In this work, we examine the mathematical analysis and numerical simulation of pattern formation in a subdiffusive multicomponents fractional-reaction-diffusion system that models the spatial interrelationship between two preys and predator species. The major result is centered on the analysis of the system for linear stability. Analysis of the main model reflects that the dynamical system is locally and globally asymptotically stable. We propose some useful theorems based on the existence and permanence of the species to validate our theoretical findings. Reliable and efficient methods in space and time are formulated to handle any space fractional reaction-diffusion system. We numerically present the complexity of the dynamics that are theoretically discussed. The simulation results in one, two and three dimensions show some amazing scenarios.
In eighteenth-century law and print, English Catholics were portrayed as entirely untrustworthy, and their exclusion from all aspects of English society encouraged. Yet, as many local studies have shown, there were numerous individual cases of relatively peaceful coexistence between Protestants and Catholics in this period. This article explores why this was the case by examining how Catholics overcame labels of untrustworthiness on a local level. Using the remarkable political influence of one high-status Catholic in the first half of the eighteenth century as a case study, it questions the utility of “pragmatism” as an explanation for instances of peaceful coexistence in this period. Instead it focuses on the role that deliberate Catholic resistance to legal disabilities played in allowing them to be considered as trustworthy individuals in their localities. The resulting picture of coexistence points towards a moderation of the historiographical emphasis on mutual compromise between confessions in favour of attention to the determined resilience of minority groups. In explaining this, this article makes the broader point that the influence of trust, long important in studies of early modern economic, political, and social relationships, is ripe for exploration in the context of interconfessional relations.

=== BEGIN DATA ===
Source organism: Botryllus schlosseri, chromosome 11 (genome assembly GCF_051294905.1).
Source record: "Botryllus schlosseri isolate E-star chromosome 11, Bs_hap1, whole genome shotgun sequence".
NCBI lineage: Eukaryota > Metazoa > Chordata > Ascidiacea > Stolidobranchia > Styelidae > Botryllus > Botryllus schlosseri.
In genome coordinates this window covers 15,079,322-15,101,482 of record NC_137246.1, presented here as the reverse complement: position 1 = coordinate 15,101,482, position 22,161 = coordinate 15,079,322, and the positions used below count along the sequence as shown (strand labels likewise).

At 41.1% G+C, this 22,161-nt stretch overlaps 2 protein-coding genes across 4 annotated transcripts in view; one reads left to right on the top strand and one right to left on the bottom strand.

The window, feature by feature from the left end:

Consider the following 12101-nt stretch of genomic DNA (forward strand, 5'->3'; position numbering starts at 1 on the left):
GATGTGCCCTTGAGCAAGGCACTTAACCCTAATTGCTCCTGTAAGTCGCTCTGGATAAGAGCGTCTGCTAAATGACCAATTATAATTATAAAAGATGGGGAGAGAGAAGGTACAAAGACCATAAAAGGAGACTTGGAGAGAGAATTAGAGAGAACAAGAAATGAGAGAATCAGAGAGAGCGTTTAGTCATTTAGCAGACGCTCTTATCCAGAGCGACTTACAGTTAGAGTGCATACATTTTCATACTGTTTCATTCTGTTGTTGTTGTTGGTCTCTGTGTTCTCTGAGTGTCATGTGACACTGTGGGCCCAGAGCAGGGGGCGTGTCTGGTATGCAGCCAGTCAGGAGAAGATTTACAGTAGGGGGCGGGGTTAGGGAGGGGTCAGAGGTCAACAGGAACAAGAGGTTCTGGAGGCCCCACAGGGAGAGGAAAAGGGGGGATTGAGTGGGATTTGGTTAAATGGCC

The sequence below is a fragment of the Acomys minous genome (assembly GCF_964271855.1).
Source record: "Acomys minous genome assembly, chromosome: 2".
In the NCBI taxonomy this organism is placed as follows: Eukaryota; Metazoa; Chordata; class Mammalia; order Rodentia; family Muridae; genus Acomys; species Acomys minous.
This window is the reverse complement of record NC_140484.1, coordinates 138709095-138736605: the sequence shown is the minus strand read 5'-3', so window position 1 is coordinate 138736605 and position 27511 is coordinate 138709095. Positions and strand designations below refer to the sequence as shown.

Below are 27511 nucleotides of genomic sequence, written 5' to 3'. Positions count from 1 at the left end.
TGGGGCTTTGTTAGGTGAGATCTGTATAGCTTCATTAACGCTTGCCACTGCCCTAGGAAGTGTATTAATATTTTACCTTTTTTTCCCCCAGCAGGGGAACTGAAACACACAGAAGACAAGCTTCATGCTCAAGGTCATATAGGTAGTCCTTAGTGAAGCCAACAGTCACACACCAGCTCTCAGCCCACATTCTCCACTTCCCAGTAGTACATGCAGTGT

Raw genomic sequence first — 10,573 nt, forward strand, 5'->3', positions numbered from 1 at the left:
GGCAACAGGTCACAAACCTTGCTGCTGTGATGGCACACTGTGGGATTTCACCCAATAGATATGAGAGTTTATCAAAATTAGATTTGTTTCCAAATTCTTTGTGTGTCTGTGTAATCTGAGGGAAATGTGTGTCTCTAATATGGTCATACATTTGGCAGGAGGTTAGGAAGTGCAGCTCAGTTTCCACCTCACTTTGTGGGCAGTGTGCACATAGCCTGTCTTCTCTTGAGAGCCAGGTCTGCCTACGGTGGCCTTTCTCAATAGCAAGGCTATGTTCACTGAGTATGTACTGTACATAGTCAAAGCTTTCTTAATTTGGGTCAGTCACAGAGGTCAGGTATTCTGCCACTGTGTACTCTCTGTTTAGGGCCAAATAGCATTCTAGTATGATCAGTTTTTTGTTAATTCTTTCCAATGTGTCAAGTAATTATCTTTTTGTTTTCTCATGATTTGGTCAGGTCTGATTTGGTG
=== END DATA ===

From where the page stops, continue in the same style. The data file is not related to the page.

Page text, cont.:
Space is one of the primary limiting resources for organisms on the intertidal rocky shore. This paper examined the effect of reduced density on key traits (mortality and growth) on the intertidal barnacles, Chthamalus montagui and Semibalanus balanoides, on the mid-shore in Plymouth, UK. Intra- and interspecific treatments comprising of C. montagui and S. balanoides were manipulated to reduce densities at two similar sites. Changes in mortality and operculum growth were assessed over an 8-week period using digital photography. Covariates of growth included nearest neighbour distance, competition between closest pairs and initial size. Conflicting patterns were observed when comparing growth rates between treatments and sites. At Site 1, interspecific treatments had a lower growth rate than intraspecific treatments, whereas at Site 2, interspecific growth rates were higher. ANCOVA showed that nearest neighbour distance had no significant effect on growth, but when comparing differences in growth of closest neighbouring pairs, C. montagui treatment showed evidence of competition whereas S. balanoides did not. ANCOVA analysis indicated no difference in growth between each outcome of pair competition, suggesting winners are initially bigger than losers. Comparisons of mortality between treatments indicated mortality over time with no significant differences observed between treatments, but response surface methodology (RSM) revealed no effects of competition on mortality of S. balanoides, but negative effects of both intra- and interspecific competition on C. montagui survivorship. Examination of natural populations of barnacles in the mid-shore indicated there was strong spatial variation in growth rates, perhaps driven by small-scale differences within sites.
In this paper we consider a system of reaction–diffusion–advection equations with a free boundary, which arises in a competition ecological model in heterogeneous environment. The evolution of the free-boundary problem is discussed, which is an extension of the results of Du and Lin (Discrete Contin. Dynam. Syst. B19 (2014), 3105–3132). Precisely, when u is an inferior competitor, we prove that (u, v) → (0, V) as t→∞. When u is a superior competitor, we prove that a spreading–vanishing dichotomy holds, namely, as t→∞, either h(t)→∞ and (u, v) → (U, 0), or limt→∞h(t) < ∞ and (u, v) → (0, V). Moreover, in a weak competition case, we prove that two competing species coexist in the long run, while in a strong competition case, two species spatially segregate as the competition rates become large. Furthermore, when spreading occurs, we obtain some rough estimates of the asymptotic spreading speed.